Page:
Or rather, it’s not solely limited to terra-firma. As mentioned before, there are also a large number of floating islands that can be accessed and explored. No one floating land mass is particularly gigantic (when compared to ground-level Hyrule), but they often appear in clusters and can hide a number of materials and other goodies far less common at lower altitudes. Simply figuring out how to navigate through them can be a pretty satisfying puzzle, but finally reaching a hidden chest or shrine makes it feel even more worth the effort.
It might sound hyperbolic, but I’m being serious when I say that traversing Hyrule in "Tears of the Kingdom" and constantly discovering new locations or spotting interesting shapes in the distance made me think of "Elden Ring" on more than one occasion. One particular area — which I won’t spoil here — gave me serious Caelid vibes. The only problem is the "go anywhere" freedom can result in some ridiculous spikes in difficulty.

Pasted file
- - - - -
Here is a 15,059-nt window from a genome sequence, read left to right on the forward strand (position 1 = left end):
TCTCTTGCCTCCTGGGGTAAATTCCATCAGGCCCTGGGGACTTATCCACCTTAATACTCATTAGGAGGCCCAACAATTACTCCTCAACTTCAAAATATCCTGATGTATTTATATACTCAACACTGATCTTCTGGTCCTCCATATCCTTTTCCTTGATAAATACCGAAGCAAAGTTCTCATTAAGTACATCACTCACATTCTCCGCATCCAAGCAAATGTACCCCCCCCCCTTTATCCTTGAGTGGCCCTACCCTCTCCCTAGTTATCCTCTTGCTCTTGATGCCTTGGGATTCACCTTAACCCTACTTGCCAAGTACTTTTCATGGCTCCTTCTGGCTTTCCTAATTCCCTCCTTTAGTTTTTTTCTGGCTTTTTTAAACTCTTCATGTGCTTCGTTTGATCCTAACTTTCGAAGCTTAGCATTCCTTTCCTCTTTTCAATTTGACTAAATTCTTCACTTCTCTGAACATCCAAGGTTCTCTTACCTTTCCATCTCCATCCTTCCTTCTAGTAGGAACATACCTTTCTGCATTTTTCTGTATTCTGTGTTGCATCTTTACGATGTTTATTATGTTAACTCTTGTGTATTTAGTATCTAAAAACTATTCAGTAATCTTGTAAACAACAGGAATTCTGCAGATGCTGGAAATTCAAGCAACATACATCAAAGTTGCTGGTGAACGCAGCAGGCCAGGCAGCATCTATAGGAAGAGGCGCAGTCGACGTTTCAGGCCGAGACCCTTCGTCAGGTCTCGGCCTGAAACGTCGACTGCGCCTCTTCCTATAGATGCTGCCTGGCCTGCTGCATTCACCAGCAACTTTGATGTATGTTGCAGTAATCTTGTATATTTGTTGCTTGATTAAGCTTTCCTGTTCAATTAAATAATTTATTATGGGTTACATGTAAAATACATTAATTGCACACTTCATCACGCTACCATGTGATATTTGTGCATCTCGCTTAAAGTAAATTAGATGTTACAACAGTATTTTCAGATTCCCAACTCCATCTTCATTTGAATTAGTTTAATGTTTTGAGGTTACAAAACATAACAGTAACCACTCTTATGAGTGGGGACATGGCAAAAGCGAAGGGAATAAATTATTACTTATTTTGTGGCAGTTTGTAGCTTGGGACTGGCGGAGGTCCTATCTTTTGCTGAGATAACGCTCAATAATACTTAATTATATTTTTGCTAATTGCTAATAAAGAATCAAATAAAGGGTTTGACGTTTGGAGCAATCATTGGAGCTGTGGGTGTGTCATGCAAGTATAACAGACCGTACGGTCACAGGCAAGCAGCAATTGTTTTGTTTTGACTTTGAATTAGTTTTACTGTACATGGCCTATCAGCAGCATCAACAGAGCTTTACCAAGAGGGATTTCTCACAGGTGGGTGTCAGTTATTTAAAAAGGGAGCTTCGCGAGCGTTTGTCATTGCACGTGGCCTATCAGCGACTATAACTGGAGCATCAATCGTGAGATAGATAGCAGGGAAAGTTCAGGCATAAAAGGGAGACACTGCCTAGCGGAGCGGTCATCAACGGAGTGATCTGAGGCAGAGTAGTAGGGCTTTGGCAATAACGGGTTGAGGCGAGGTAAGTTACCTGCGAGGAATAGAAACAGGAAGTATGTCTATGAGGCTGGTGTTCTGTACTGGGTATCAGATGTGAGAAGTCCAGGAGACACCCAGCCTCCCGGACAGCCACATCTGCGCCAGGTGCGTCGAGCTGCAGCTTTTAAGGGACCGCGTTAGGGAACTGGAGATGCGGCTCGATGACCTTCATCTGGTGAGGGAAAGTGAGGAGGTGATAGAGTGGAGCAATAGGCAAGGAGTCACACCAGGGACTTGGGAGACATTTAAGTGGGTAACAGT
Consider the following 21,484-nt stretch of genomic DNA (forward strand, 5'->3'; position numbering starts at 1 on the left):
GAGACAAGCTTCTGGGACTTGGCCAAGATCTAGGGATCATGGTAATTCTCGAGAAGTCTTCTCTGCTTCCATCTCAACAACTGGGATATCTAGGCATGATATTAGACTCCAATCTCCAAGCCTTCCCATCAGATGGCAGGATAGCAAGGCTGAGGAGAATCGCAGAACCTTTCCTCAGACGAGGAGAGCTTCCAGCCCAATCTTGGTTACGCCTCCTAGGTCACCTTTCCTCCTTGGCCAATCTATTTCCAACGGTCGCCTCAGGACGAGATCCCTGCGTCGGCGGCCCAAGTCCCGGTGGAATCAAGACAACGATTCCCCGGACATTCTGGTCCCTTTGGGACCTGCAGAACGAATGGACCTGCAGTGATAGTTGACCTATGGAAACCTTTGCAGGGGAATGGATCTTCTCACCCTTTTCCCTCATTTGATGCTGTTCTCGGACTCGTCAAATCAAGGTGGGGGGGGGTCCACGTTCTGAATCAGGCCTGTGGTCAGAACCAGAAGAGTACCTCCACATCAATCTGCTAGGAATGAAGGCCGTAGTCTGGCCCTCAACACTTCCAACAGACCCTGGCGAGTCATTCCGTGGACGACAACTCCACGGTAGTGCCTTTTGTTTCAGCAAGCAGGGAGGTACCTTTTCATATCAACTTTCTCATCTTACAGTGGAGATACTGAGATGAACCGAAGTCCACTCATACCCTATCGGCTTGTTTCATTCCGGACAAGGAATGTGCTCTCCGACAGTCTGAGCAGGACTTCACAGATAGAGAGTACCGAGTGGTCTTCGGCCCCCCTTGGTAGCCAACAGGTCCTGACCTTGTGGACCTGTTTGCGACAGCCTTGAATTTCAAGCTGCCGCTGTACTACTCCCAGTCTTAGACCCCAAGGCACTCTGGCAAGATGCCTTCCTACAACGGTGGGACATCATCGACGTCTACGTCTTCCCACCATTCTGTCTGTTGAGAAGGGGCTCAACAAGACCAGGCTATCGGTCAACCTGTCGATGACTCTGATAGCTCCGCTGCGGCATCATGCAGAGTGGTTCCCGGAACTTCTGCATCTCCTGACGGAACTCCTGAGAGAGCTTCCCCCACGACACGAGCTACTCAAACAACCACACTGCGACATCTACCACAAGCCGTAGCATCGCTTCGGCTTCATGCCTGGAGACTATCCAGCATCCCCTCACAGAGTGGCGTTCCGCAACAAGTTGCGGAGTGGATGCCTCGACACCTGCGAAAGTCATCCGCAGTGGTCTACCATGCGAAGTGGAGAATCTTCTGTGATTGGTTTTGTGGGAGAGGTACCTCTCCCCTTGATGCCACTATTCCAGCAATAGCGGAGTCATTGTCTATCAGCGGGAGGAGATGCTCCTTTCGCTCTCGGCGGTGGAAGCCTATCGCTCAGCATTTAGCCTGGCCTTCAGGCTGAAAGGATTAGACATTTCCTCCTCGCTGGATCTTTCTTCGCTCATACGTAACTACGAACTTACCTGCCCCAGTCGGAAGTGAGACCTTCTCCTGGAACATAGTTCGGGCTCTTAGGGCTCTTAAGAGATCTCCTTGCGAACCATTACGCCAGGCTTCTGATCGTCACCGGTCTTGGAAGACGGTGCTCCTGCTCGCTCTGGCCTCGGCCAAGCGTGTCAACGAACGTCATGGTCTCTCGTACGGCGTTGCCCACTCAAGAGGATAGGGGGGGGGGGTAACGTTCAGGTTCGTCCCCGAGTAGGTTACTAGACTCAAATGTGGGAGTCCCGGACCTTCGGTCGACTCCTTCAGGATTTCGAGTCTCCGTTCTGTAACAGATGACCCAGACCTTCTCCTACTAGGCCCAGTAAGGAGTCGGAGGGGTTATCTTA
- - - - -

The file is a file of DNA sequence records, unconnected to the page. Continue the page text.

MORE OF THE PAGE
You may end up finding out the hard way that there’s an intended order to the game’s dungeons — or at least a preferred place to start. Your first major delve may put you up against regular enemies that could wipe you out in two hits. On the plus side, you’ll leave with more powerful weapons, which will make tackling the next one much easier.